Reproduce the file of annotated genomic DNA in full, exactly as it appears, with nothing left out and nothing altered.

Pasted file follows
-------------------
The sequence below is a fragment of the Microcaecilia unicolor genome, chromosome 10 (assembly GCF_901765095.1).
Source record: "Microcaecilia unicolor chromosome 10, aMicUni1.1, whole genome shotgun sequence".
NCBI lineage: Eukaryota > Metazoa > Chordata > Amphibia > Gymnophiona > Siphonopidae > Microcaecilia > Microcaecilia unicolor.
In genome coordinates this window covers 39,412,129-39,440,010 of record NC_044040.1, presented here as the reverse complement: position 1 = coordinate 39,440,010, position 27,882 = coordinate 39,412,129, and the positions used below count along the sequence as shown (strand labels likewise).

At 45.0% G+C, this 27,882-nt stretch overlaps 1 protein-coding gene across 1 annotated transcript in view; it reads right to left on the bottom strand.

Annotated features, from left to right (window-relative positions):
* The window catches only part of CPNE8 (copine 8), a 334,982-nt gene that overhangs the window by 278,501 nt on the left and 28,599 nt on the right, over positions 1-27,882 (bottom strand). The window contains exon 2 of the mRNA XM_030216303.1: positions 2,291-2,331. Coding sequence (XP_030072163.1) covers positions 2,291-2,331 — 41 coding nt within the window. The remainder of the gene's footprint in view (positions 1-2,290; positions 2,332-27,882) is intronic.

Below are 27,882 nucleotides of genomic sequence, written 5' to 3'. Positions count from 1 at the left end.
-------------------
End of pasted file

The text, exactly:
The sequence below is a fragment of the Microcaecilia unicolor genome, chromosome 10 (assembly GCF_901765095.1).
Source record: "Microcaecilia unicolor chromosome 10, aMicUni1.1, whole genome shotgun sequence".
NCBI lineage: Eukaryota > Metazoa > Chordata > Amphibia > Gymnophiona > Siphonopidae > Microcaecilia > Microcaecilia unicolor.
In genome coordinates this window covers 39,412,129-39,440,010 of record NC_044040.1, presented here as the reverse complement: position 1 = coordinate 39,440,010, position 27,882 = coordinate 39,412,129, and the positions used below count along the sequence as shown (strand labels likewise).

At 45.0% G+C, this 27,882-nt stretch overlaps 1 protein-coding gene across 1 annotated transcript in view; it reads right to left on the bottom strand.

Annotated features, from left to right (window-relative positions):
* The window catches only part of CPNE8 (copine 8), a 334,982-nt gene that overhangs the window by 278,501 nt on the left and 28,599 nt on the right, over positions 1-27,882 (bottom strand). The window contains exon 2 of the mRNA XM_030216303.1: positions 2,291-2,331. Coding sequence (XP_030072163.1) covers positions 2,291-2,331 — 41 coding nt within the window. The remainder of the gene's footprint in view (positions 1-2,290; positions 2,332-27,882) is intronic.

Below are 27,882 nucleotides of genomic sequence, written 5' to 3'. Positions count from 1 at the left end.